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Theater review: 'The Indians Are Coming to Dinner' at Pacific Theatre

March 8, 2012 |  4:30 pm

Awful parents are the maligned muses of great theater: Consider “Medea,” “The Glass Menagerie” or “A Long Day’s Journey into Night.” But in “The Indians Are Coming to Dinner,” now at the Pacific Resident Theatre, playwright Jennifer W. Rowland hasn’t quite found the right balance between dysfunction and good drama.

That isn’t to say this period piece, set just after Reagan’s landslide election in 1984, doesn’t have its pleasures. Director Julia Fletcher finds satirical bounce in this portrait of a privileged Bay Area family going to pieces on Tom Buderwitz’s bougie two-story set.

Blustering patriarch Harold (Michael Rothhaar) thinks he can wrangle an ambassadorship out of influential Anil (Kevin Vavasseur) over chickpea curry and poached pears. This act of strategic dining happens to fall on the same evening Harold’s daughter, Alexandra (Thea Rubley), is singing in an opera competition.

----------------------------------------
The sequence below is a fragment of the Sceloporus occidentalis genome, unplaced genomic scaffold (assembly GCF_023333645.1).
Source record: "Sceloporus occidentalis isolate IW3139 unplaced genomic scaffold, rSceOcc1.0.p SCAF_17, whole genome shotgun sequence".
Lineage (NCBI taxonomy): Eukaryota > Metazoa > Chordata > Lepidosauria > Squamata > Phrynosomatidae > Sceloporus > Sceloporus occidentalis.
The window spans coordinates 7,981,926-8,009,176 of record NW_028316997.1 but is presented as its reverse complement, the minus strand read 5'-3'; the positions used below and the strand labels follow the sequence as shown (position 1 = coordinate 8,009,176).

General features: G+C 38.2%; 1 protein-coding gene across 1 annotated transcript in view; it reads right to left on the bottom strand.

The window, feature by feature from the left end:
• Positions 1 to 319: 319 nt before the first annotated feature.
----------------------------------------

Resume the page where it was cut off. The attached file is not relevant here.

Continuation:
Throw in a pot-smoking son (Justin Preston), a pearl-twirling wife (the delightful Sara Newman), a passive-aggressive servant (Peter Chen), and you’ve got a full house primed for farce.

But the more Rowland insists that Harold is a father who never knows best, the more the play stalls. Is this oblivious fogey a symbol of the Reagan era? What is he in the play to express beyond his own narcissism? Rothhaar throws himself into the role, but his Harold exhausts rather than intrigues. Happily, you can sit back and enjoy Chen and Newman’s deadpan double act, where Rowland’s talent for social comedy shines. 


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“The Indians Are Coming to Dinner,” Pacific Resident Theatre, 703 Venice Blvd., Venice. 8 p.m. Thursdays through Saturdays, 3 p.m. Sundays. Ends April 8. $20-$28. (310) 822-8392 or Running time: 2 hours, 10 minutes. 

Photo: Michael Rothhaar and Sara Newman. Credit: Vitor Martins